Tag Archives: food

Gordon Ramsey and a kick up the a@*e

4 Nov

I recently had a brief chat with someone about their ultimate dream to go on Gordon Ramsey’s “Hell’s Kitchen” , which sent me off into my own little world on a tangent…as these things usually do.

The person I was chatting to mentioned how Ramsey has such a bad reputation as a nasty person, and how this actually didn’t matter to them one bit. Sure, he seemed like a nasty person, but there was a method behind it which this guy recognised and appreciated.

Seeing him explode like a nuclear bomb full of the english languages worst offenders on tv can give you the wrong impression, and in this day and age where many people flinch at the slightest sign of conflict* it’s understandable how he’s gotten the reputation he has. Look a little deeper into things though and this attitude makes some sense. Hopefully I can explain it well enough for you to agree or at least understand.

* it seems that these days the perception of ‘conflict’ has turned from “an actual situation whereby someone is giving you unwarranted/undeserved abuse” to “a situation where someone is telling you something about yourself you might not like; cry, cry, for the love of god cry about it…your warped sense of self isn’t going to hold up unless you deny any and all criticism!!1!”.

Okay so; cooking is a discipline. Like taking a career in Law enforcement/ the army, learning a martial art, studying dance/music or engaging in any other activity that requires consistent improvement for you to attain a level of comfort within the discipline.

The first method of teaching or leading someone in any of these arts is to give them enough information for them to realise they need to be their own spur and their own worst enemy if they want to improve. This method takes time and tends to weed out the ones who don’t have the heart.

The second method, as used by Gordon Ramsey and the Army, is to well…push them as hard as possible. This also weeds out the ones who don’t have the heart, but in more spectacular fashion.

Neither method is superior, both are just different. One method might be better depending on circumstances (the discipline in question, the person in question, circumstances, etc…) but both have the same aim: to get the student to realise that they need to do this for themselves.

But of course, as I’ve mentioned before (¬†https://rhinoprayer.wordpress.com/2011/06/11/youre-not-finished-not-at-18-19-21-30-40/) people have a tendency to think they’ve finished learning/improving once they hit a magic mark. Oh of course they’ll spout ridiculous soliloquoys about how they’ve “got passion, determination, a good attitude, etc…” but a lot of the time it’s quite obvious they’ve put more effort into thinking of those words than actually embodying them.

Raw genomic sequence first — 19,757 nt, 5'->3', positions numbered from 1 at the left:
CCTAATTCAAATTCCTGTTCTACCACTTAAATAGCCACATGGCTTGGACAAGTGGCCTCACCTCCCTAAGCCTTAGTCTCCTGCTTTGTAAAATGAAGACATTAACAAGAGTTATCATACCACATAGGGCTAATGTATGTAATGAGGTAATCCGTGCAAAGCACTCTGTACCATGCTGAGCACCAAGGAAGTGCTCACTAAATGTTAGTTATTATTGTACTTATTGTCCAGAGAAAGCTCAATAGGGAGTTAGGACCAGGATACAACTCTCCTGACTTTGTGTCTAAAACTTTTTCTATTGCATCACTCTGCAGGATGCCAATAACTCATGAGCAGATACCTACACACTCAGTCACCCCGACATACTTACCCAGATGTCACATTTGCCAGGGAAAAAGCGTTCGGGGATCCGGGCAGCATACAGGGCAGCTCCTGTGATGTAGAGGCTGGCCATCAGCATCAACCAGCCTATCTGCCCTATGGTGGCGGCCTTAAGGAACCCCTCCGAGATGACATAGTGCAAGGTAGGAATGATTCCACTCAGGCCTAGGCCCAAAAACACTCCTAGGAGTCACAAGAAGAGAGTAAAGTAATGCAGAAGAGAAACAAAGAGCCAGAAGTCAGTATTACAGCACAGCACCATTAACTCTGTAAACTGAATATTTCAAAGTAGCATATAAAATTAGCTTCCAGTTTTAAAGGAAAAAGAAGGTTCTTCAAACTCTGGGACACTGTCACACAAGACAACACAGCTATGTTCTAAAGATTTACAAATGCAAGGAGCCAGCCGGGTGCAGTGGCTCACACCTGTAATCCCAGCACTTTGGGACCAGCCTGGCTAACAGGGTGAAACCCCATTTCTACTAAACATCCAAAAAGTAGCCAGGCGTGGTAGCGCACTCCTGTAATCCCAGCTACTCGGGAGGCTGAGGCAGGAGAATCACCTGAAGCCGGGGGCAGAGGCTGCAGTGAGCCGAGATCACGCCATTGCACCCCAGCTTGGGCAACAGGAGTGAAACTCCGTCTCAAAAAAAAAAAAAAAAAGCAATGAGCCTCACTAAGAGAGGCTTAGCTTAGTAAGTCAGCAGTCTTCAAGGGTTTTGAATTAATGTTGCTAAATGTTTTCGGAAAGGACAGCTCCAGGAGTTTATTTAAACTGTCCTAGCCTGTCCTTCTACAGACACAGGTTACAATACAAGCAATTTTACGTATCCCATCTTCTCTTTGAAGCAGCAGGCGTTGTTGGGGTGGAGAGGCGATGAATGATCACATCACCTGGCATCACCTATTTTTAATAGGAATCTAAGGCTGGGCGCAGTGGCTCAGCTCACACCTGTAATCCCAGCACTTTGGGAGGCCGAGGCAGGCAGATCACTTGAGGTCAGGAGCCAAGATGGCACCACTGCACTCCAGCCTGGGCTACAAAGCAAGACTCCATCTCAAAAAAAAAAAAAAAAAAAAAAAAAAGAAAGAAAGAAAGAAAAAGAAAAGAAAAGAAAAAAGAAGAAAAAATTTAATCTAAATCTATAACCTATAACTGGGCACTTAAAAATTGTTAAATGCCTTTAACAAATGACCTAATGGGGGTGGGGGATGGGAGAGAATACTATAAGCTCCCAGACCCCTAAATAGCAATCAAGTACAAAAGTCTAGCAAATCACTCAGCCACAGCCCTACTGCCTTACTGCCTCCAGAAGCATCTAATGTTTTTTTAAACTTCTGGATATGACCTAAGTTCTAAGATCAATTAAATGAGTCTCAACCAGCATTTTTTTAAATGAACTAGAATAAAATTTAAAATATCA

And here’s where Ramsey’s attitude steps in. When he meets someone who is full of talk but then fails to show any substance behind it, he flips out at them because here’s an adult who’s kidding themselves into thinking they’re a fully functional and well rounded person when the truth is they’re having trouble boiling an egg because they’re too busy pumping themselves up by shouting adjectives and motivational slogans at the same time.

“Fortitude! I’m level-headed! chicken stew! WHOLE NINE YARDS!!”

And I can understand it. Both sides. I can easily understand how someone can fool themselves into thinking everythings alright and that they don’t have to put too much effort into consistent improvement – it’s a tough thing to take a long hard look at yourself when your grown up and think “wow…yeah I’m not all I’m cracked up to be…better do something about it”.

And I can understand Ramsey’s attitude too, because very often the “softly softly catch a monkey” approach doesn’t work with people. Try to persuade them softly and they’ll just take it as an opportunity to sit back into their bubble of self delusional to shout a few more slogans at themself. In some cases, and specifically in Ramsey’s case -where he gets people wanting to learn but refusing to take a long hard look at themselves, break it down and build it it back up- people need a good kick up the arse.

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